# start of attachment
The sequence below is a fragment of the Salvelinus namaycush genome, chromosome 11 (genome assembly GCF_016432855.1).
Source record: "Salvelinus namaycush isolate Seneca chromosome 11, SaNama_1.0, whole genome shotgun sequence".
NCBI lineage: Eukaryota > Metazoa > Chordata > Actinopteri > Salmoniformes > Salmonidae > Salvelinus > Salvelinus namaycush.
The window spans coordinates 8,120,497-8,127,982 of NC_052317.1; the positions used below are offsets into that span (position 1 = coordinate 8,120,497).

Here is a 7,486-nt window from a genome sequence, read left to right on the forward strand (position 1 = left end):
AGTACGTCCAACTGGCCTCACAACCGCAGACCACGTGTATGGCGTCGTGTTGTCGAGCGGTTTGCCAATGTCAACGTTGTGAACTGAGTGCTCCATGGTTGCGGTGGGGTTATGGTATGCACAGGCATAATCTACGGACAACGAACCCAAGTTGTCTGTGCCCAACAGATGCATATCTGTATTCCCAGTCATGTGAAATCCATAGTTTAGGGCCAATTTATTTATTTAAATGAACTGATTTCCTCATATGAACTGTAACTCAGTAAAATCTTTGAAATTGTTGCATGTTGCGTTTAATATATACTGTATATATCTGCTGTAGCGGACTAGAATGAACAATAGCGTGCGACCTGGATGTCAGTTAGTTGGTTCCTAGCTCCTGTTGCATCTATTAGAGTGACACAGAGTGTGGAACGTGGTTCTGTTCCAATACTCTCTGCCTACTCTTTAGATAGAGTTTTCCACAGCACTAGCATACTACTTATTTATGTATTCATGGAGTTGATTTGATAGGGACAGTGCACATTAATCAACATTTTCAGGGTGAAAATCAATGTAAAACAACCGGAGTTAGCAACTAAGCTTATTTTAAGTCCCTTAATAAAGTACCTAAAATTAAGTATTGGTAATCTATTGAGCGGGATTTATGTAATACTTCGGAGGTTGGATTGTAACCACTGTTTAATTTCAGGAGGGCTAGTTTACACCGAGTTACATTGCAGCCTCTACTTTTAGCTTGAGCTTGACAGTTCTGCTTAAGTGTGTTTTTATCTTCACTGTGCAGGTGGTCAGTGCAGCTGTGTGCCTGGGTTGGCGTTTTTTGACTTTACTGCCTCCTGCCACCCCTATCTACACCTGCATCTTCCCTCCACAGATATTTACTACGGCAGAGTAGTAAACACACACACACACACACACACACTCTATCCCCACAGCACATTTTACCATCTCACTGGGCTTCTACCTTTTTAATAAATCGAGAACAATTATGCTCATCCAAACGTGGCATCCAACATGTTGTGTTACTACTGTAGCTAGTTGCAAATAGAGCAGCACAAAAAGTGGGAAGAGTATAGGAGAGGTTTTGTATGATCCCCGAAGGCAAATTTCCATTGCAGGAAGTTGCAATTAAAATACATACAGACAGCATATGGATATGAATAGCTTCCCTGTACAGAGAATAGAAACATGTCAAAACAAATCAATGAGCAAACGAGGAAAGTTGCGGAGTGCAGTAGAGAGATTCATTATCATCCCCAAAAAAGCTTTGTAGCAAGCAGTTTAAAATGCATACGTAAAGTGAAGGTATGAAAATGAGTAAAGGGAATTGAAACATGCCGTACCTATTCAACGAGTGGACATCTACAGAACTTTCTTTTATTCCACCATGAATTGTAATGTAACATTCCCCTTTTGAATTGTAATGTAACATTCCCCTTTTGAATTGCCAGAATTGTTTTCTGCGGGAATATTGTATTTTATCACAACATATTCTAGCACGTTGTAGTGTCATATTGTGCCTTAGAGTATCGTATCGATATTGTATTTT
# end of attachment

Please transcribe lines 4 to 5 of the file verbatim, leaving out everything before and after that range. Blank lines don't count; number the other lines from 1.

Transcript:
The window spans coordinates 8,120,497-8,127,982 of NC_052317.1; the positions used below are offsets into that span (position 1 = coordinate 8,120,497).

Here is a 7,486-nt window from a genome sequence, read left to right on the forward strand (position 1 = left end):